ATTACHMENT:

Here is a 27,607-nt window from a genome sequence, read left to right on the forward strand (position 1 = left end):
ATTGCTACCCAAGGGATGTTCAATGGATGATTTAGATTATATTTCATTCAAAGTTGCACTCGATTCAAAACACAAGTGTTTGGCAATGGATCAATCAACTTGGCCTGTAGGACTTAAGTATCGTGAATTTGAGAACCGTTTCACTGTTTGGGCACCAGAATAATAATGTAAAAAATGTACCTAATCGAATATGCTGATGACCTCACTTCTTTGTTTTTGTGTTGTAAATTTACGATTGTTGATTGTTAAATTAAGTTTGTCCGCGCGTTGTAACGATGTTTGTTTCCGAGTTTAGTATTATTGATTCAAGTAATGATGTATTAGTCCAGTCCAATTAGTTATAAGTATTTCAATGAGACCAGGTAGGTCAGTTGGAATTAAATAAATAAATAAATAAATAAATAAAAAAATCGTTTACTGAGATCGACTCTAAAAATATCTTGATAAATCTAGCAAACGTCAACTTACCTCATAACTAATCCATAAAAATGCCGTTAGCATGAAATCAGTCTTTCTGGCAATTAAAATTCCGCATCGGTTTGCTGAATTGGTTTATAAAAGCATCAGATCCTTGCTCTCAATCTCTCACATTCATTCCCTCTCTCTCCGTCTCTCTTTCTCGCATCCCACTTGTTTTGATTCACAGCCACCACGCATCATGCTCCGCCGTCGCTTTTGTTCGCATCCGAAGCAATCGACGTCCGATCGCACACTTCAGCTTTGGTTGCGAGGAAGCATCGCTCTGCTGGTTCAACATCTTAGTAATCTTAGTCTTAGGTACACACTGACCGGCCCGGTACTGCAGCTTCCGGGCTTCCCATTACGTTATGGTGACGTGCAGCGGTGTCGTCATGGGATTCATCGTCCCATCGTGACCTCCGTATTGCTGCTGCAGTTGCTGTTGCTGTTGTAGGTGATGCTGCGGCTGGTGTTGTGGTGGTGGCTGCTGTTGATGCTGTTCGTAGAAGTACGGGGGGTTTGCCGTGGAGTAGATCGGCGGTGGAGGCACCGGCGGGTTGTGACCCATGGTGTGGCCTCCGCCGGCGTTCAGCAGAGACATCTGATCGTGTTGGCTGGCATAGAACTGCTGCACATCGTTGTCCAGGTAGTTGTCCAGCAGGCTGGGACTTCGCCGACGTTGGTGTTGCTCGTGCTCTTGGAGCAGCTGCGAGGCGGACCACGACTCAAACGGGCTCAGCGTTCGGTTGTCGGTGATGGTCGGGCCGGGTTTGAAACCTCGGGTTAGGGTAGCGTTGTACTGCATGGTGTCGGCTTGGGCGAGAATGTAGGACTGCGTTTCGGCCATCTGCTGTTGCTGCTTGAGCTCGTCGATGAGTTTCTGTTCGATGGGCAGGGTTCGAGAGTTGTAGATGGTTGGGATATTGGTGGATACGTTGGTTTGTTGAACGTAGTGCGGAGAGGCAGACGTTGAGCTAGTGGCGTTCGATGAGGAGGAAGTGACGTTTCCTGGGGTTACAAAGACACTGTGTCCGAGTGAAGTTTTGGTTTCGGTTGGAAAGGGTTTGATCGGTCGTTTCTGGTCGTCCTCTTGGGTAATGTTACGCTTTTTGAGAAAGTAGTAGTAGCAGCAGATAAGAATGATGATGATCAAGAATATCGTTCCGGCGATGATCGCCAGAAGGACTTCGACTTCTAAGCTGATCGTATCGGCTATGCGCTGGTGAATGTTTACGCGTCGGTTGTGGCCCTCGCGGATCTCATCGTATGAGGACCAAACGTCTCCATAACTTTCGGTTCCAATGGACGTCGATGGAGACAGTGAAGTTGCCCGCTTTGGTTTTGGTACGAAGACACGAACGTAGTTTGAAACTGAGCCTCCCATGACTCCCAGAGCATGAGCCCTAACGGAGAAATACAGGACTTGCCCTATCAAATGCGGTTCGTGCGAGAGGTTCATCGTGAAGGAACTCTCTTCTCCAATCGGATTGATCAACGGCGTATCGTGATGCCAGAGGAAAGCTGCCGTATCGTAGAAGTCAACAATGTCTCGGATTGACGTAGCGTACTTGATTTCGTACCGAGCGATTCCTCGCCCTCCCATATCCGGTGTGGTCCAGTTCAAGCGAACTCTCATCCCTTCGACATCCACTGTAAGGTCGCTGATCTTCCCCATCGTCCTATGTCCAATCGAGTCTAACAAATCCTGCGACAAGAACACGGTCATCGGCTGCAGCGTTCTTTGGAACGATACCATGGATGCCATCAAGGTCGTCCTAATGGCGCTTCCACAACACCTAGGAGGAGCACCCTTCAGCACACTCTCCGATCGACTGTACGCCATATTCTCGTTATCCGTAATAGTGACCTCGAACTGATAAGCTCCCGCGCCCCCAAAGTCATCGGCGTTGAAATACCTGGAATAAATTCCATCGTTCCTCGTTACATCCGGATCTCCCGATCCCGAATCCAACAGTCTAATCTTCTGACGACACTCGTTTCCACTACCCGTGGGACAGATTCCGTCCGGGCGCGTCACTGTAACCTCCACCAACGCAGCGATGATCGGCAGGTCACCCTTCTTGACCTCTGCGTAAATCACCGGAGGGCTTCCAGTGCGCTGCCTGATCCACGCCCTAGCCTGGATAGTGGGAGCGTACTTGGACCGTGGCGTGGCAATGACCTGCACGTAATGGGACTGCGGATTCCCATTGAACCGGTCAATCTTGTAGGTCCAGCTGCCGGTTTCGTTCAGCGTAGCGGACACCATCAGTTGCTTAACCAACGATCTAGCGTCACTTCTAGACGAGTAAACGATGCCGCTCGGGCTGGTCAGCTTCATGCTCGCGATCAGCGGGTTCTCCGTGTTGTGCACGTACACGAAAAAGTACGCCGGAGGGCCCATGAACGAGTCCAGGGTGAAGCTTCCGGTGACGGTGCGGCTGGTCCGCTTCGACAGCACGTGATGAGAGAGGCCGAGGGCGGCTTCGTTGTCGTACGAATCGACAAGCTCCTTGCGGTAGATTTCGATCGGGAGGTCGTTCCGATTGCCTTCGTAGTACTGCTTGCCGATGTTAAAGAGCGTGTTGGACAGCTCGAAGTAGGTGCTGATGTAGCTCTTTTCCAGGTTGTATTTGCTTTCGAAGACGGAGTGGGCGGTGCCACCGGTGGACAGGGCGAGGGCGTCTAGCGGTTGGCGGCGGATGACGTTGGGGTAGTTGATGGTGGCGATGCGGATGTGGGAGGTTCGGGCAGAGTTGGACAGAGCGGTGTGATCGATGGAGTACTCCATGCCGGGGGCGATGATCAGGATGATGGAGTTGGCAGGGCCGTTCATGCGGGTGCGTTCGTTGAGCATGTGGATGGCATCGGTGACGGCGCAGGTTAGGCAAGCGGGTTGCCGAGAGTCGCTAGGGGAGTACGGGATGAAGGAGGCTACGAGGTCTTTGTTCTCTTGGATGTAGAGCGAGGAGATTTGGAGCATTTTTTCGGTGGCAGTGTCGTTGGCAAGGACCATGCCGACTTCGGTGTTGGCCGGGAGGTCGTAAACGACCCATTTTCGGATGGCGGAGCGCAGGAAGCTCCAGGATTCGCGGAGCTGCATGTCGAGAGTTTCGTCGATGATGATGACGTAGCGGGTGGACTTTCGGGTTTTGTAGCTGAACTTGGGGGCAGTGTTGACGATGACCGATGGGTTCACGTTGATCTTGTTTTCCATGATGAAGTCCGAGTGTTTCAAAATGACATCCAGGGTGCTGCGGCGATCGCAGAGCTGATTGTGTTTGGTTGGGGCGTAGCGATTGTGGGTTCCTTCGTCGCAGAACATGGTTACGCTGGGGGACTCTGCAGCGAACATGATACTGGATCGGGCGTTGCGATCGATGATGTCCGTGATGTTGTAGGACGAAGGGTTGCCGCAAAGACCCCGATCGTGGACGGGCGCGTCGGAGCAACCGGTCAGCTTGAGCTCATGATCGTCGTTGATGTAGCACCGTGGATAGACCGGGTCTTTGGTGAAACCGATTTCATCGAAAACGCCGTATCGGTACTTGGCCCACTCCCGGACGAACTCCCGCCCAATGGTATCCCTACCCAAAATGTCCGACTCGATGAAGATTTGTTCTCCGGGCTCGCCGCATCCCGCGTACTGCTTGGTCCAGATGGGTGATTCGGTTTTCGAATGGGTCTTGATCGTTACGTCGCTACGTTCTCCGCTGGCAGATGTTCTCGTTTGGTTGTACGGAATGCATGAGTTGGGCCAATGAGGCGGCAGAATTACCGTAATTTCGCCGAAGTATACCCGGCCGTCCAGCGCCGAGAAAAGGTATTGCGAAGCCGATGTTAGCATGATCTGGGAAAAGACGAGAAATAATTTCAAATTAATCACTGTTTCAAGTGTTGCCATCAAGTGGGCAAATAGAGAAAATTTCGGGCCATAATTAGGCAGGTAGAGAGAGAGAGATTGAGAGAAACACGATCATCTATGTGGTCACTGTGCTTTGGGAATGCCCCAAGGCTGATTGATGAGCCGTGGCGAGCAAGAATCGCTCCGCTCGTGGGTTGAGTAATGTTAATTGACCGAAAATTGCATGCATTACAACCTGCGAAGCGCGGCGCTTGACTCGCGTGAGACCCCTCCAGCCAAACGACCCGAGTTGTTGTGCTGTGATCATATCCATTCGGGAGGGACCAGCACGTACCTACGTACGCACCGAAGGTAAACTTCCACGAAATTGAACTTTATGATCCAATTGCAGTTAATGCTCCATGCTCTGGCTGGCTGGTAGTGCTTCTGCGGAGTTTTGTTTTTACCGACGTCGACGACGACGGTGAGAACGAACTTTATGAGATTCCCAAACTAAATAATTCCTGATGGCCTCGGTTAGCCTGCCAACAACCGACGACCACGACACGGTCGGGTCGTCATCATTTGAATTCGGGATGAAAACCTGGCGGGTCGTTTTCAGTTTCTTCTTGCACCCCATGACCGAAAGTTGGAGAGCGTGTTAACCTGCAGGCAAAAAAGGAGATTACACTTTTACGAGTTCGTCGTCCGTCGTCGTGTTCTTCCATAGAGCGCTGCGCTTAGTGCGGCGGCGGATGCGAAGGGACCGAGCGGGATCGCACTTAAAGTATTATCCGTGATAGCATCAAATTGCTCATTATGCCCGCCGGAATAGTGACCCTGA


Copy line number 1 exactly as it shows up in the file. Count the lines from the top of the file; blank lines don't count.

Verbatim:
Here is a 27,607-nt window from a genome sequence, read left to right on the forward strand (position 1 = left end):